My only dissatisfaction with the play is how it ends in Matt turning violent, being kicked out on his own never to be heard from again, which once again affirms the supposition that bipolar disorder is impossible to live with and to have a normal, stable life. Here the audience indubitably sides with Meg: She is right all the way, Matt is clearly nuts, how sorry Meg's life has been for having to be forced to be his caretaker and give up her youth. And yet, I understand why Fortenberry commits to it. The dramatic climax is vital to the play to make the ultimate point-- that this is a serious illness that needs proper treatment and management. But does the audience walk away with the idea that bipolar healing is actually possible? I would say no, and that makes me sad. With Meg's comment that begs Matt to share with her evidence that a bipolar can live a normal life, I feel as though that is the statement that the audience rests their final conclusion on. But for Fortenberry, her truth is there, like it or not, honest for the world to see and very real in many bipolar families. The most important thing here is that people begin the conversation about the illness.
Lastly, after Meg has undergone the genetic testing and has chosen her two perfectly healthy girl specimens to be implanted in her womb, she is practically devastated that a human error has occurred in which the medical team accidentally implanted a boy egg, albeit a healthy non-bipolar one, but unassigned by Meg nonetheless. The image of a plan gone wrong shakes the very core of Meg's obsessive need for control, and with that, we see that even the normal people may never learn to be truly happy.
For the production of this very relevant and important play, I thank both the executive artistic director of Red Fern Theatre Company, Melanie Moyer Williams, and for the partnership with The Family Center for Bipolar Disorder-- an organization that is dedicated to the support, treatment and understanding of bipolar disorder within the context of the family. Through compassion they recognize that preserving family health and stability is an essential part of successful treatment.
Red Fern Theatre Company: www.redferntheatre.org
Playwright Dorothy Fortenberry: www.dorothyfortenberry.com
Director Kel Haney: www.kelhaney.com
The Family Center for Bipolar Disorder: www.bpfamily.org/home
It was an honor and a surprise. What I realized is that because I tried and took a chance, I was recognized for a talent I feel good about, and with that talent, I was able to influence others who need to hear the message. My video that I submitted to Depression and Bipolar Support Alliance's contest for the campaign of Speak and Be Heard...Living with Depression, won a spot in the Video category. Since the announcement of the winners, I had the chance to record a podcast with mental health activist, author and comic, David Granirer, with whom I and Marci, a fellow winner, talked about our videos. The experience has taught me that we need to talk and open up about our diagnoses in order to make real change in fighting the stigma of mental illness. I practically had a mini-breakdown before the interview about being so vulnerable and public about my illness, but after having shared openly my healing process with people who understand, I felt so much freer and empowered, as if my voice had reason to be taken seriously. Thanks DBSA! It's been such a joy to truly begin my journey in mental health advocacy. Hopefully my video will inspire others to share their stories as well. If anybody has a video or vlog that talks about mental illness, please upload it to YouTube, email me with the link, and I will add it to my YouTube channel www.youtube.com/user/SicilianoJen. Let's spread the word on overcoming mental illness!We have a story to tell, and only when we openly share our stories, will true change begin...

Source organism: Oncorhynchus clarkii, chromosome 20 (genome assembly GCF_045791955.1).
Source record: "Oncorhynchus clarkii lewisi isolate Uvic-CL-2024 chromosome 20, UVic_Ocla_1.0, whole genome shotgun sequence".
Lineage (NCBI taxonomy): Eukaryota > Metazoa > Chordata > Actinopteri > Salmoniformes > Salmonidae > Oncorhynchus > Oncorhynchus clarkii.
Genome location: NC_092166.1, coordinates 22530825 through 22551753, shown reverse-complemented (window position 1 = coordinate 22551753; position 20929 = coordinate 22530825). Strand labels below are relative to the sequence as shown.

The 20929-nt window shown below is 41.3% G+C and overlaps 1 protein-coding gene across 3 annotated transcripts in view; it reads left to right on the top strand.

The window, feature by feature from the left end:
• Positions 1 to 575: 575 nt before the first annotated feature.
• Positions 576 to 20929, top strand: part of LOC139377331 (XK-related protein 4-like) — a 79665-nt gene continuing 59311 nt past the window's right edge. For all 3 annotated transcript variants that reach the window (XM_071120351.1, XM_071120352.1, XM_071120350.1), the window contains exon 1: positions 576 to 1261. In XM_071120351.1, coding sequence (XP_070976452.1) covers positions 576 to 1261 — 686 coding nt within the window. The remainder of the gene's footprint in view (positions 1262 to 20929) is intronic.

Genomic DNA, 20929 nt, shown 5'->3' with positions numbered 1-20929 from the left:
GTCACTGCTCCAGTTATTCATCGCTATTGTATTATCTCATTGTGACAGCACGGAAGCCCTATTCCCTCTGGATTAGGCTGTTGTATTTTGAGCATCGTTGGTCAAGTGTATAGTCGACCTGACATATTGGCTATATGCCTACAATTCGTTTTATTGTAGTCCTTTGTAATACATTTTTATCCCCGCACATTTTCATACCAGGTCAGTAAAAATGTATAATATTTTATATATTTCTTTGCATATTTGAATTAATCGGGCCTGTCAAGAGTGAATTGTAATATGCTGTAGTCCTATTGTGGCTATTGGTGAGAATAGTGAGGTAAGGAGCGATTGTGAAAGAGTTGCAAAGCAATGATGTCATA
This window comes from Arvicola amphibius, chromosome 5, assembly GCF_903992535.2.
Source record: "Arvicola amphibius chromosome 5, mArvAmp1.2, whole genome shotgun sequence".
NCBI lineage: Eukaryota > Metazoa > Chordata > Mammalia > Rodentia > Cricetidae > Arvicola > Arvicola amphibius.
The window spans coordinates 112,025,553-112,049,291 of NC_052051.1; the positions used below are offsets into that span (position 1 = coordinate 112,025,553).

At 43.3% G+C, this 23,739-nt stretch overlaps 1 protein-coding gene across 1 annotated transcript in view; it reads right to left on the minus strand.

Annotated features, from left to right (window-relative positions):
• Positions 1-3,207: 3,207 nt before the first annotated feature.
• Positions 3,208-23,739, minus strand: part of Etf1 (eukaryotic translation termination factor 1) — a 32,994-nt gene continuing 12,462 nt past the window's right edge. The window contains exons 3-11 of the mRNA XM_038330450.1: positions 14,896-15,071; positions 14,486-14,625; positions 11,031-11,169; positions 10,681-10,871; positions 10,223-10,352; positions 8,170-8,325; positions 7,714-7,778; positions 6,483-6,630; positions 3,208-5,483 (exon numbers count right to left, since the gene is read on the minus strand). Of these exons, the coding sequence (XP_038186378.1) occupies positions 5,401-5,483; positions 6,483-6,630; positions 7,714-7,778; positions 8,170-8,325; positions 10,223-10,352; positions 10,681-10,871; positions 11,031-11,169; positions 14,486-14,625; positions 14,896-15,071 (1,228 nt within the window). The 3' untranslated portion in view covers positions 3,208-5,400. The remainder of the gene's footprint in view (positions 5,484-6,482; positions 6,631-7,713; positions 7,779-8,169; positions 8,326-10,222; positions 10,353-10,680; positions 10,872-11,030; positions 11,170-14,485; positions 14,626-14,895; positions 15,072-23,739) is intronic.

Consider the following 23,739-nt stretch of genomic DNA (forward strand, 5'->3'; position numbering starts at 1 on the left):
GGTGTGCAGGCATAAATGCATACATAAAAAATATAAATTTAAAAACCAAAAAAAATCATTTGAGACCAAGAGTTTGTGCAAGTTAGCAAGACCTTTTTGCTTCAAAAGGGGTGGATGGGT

When my dear friend, Mr. D, (who was once a teacher of mine--and downright the best one I ever had), shared with me the following quote, my blinders flew off. Those daily signs now appearing in abundance were previously invisible to me because I was too distracted to notice...
Thought to be a quote by Goethe:
"Until one is committed, there is hesitancy, the chance to draw back-- Concerning all acts of initiative (and creation), there is one elementary truth that ignorance of which kills countless ideas and splendid plans: that the moment one definitely commits oneself, then Providence moves too. All sorts of things occur to help one that would never otherwise have occurred. A whole stream of events issues from the decision, raising in one's favor all manner of unforeseen incidents and meetings and material assistance, which no man could have dreamed would have come his way. Whatever you can do, or dream you can do, begin it. Boldness has genius, power, and magic in it. Begin it now."
Today I read through a few bipolar blogs--links that I plan to post--and I like what I see. People are coming out with it. They are not putting up with it anymore. The scariness of the label, the shame, the closeted life. For too many years I had gone down that road. What a waste of time! It seems as though while I was still busy bitching about the state of the world's ignorance on mental illness, others had already come out of their caves and faced their own fears. Good for you!!! Now, don't be fooled, others are not so brave....and rightly so....The world does not yet understand mental illness. And sometimes neither do I...